Celebrating Youth Day doesn’t mean much unless we actually start listening to what young people are telling us.

I had a chat with Zuko Mhlakaza-Mnukwa, a 24 year old youth leader in Driftsands who has been working for a number of years to create change in his community. With no funding or outside help, Zuko leads a grassroots youth organisation called Driftsands Youth In Action. He has mobilised his peers in creating youth events, celebrating the women of his community and showing young people how to be leaders in their own lives. He’s led the way in combating homophobia and attending to the needs of children in his community. This impressive young man is proof that our future is in great  hands.

DYA’s motto is “Nothing about us, without us”. Evolving from various historical social justice movements, this idea is at the heart of everything they do. Solutions to our challenges will never come from the outside in – we need to trust that our young people already know what they need to do. Our #creativeyouth have the answers. We just need to share our tools with them, then get out of their way while they do it.

Follow DYA on Facebook here.

4 quick questions with Zuko:

TE: What meaning does Youth Day hold for you personally?

ZMM: Youth Day to me means the day when South African political climate changed forever, because young people decided to take action and make change. It symbolises unity & courage. I personally do not “celebrate” it, but commemorate those young souls who still inspire me 40 years later, to stand up and make change.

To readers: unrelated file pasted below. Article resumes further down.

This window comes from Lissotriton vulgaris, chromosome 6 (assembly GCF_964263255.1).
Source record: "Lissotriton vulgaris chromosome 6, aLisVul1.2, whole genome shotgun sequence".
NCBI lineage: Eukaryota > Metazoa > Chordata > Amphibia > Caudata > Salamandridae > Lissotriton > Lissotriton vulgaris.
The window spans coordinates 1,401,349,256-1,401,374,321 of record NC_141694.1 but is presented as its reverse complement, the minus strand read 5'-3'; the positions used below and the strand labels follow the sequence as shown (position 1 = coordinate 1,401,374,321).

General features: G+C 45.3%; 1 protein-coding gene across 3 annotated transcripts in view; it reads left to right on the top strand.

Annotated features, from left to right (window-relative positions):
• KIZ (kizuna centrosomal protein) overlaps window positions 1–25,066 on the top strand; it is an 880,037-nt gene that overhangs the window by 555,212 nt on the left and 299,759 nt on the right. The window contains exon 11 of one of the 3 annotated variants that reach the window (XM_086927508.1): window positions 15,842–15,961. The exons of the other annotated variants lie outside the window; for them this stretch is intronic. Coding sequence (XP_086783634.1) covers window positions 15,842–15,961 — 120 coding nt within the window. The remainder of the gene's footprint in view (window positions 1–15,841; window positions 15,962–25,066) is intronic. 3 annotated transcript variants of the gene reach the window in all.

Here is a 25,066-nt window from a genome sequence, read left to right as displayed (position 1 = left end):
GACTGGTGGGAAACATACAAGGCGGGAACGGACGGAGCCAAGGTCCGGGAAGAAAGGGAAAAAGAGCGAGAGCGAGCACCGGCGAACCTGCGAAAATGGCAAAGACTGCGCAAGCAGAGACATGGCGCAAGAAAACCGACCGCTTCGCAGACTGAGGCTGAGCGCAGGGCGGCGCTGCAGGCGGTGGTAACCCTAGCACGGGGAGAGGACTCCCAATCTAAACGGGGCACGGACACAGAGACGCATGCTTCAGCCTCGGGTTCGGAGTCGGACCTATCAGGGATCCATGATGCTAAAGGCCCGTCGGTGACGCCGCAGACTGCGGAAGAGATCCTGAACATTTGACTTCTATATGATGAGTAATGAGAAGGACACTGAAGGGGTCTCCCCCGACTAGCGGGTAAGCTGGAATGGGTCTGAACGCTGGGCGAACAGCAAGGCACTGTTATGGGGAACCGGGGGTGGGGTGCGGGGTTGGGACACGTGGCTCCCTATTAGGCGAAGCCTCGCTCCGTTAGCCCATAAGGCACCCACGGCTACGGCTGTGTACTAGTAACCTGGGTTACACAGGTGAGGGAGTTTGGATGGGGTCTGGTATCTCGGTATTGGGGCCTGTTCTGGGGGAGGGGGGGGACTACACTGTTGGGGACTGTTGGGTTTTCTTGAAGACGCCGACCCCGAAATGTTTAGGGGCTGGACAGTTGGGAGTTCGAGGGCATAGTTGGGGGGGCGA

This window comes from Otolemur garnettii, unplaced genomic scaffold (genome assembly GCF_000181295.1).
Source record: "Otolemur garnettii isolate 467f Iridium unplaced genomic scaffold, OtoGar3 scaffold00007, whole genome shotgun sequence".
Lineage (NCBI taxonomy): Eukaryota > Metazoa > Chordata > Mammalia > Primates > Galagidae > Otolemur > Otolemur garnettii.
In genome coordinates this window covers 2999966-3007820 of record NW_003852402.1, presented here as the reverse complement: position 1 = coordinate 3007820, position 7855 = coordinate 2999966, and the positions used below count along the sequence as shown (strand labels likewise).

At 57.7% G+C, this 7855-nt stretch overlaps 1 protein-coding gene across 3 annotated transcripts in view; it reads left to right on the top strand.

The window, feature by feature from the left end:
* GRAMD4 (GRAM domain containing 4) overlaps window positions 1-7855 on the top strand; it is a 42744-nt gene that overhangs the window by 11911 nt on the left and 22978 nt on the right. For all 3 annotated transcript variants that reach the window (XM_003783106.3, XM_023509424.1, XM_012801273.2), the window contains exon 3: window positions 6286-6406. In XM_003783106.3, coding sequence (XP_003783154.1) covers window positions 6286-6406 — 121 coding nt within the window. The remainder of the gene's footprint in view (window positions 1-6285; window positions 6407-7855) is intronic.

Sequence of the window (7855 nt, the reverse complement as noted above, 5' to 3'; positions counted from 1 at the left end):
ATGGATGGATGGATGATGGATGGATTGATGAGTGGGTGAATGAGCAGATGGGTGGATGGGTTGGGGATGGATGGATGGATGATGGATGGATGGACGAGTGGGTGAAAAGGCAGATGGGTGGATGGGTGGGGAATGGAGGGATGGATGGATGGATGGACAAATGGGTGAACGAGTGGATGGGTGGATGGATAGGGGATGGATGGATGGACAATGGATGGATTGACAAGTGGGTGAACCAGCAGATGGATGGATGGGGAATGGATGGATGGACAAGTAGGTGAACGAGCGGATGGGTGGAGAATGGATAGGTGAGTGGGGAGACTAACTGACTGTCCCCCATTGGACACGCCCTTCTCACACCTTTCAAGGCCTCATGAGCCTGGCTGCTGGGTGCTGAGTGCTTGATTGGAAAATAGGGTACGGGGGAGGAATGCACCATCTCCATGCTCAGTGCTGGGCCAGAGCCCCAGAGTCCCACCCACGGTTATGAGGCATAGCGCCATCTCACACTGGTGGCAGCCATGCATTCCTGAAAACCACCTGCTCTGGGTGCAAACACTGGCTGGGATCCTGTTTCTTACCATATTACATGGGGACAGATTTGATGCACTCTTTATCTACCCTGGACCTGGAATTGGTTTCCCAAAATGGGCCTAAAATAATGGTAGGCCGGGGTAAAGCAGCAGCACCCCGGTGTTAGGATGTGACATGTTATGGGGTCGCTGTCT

TE: What are the challenges facing your peers and young people? What can we do?

ZMM: We live in a country where the socio-economic climate isn’t favourable to the youth. Job creation is getting thinner and unemployment is on the rise and that breeds most of the challenges facing the youth today: crime, substance abuse, HIV/AIDS, teenage pregnancy etc. We have to mobilise our peers to create our own opportunities by involving ourselves and overcoming these challenges together. There’s strength in numbers.

TE: Tell me about Zuko. What’s important to you? What’s your challenge?

ZMM: The most important thing to me is action. I’m all about doing anything that creates positive social transformation and standing up against any social injustices.

I am a feminist, atheist, black and gay. That means my whole identity is a challenge. I have to go through each day curving my way in a patriarchal, heteronormative and religious community and having to unlearn years of indoctrination.

TE: Talk to the older generation. Tell them what they should be hearing.

ZMM: I wish older people could understand that each generation is different from the last so they mustn’t expect us to live like they used to but rather allow us  to find our own way and guide us. Times have changed, I wish they can adapt and embrace change.


Our #creativeyouth are speaking out. Are we listening?